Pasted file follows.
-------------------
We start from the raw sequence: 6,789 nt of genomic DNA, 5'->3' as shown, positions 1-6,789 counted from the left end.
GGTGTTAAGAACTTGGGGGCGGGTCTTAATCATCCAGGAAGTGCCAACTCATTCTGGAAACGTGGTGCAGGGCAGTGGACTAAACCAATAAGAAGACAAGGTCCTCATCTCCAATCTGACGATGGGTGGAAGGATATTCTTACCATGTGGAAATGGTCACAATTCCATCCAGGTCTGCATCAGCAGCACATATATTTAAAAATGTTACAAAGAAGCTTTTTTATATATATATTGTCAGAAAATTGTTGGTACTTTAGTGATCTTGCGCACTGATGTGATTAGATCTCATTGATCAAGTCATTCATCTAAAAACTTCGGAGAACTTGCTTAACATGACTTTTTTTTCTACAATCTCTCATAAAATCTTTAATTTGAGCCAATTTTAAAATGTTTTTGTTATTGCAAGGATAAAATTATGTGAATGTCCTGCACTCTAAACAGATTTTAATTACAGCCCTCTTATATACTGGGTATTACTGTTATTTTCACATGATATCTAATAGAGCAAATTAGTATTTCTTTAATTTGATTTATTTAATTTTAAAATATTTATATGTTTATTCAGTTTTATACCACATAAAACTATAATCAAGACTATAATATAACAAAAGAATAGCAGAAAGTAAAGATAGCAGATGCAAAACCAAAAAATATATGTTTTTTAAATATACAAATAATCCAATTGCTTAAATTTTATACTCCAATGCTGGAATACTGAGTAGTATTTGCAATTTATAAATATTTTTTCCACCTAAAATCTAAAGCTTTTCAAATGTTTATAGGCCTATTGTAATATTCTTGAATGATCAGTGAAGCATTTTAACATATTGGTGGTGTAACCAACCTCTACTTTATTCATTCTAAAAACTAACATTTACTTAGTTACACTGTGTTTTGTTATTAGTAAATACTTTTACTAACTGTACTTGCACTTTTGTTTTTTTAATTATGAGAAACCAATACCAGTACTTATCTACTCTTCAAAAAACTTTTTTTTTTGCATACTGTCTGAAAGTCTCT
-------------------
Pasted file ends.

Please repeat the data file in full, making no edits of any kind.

We start from the raw sequence: 6,789 nt of genomic DNA, 5'->3' as shown, positions 1-6,789 counted from the left end.
GGTGTTAAGAACTTGGGGGCGGGTCTTAATCATCCAGGAAGTGCCAACTCATTCTGGAAACGTGGTGCAGGGCAGTGGACTAAACCAATAAGAAGACAAGGTCCTCATCTCCAATCTGACGATGGGTGGAAGGATATTCTTACCATGTGGAAATGGTCACAATTCCATCCAGGTCTGCATCAGCAGCACATATATTTAAAAATGTTACAAAGAAGCTTTTTTATATATATATTGTCAGAAAATTGTTGGTACTTTAGTGATCTTGCGCACTGATGTGATTAGATCTCATTGATCAAGTCATTCATCTAAAAACTTCGGAGAACTTGCTTAACATGACTTTTTTTTCTACAATCTCTCATAAAATCTTTAATTTGAGCCAATTTTAAAATGTTTTTGTTATTGCAAGGATAAAATTATGTGAATGTCCTGCACTCTAAACAGATTTTAATTACAGCCCTCTTATATACTGGGTATTACTGTTATTTTCACATGATATCTAATAGAGCAAATTAGTATTTCTTTAATTTGATTTATTTAATTTTAAAATATTTATATGTTTATTCAGTTTTATACCACATAAAACTATAATCAAGACTATAATATAACAAAAGAATAGCAGAAAGTAAAGATAGCAGATGCAAAACCAAAAAATATATGTTTTTTAAATATACAAATAATCCAATTGCTTAAATTTTATACTCCAATGCTGGAATACTGAGTAGTATTTGCAATTTATAAATATTTTTTCCACCTAAAATCTAAAGCTTTTCAAATGTTTATAGGCCTATTGTAATATTCTTGAATGATCAGTGAAGCATTTTAACATATTGGTGGTGTAACCAACCTCTACTTTATTCATTCTAAAAACTAACATTTACTTAGTTACACTGTGTTTTGTTATTAGTAAATACTTTTACTAACTGTACTTGCACTTTTGTTTTTTTAATTATGAGAAACCAATACCAGTACTTATCTACTCTTCAAAAAACTTTTTTTTTTGCATACTGTCTGAAAGTCTCT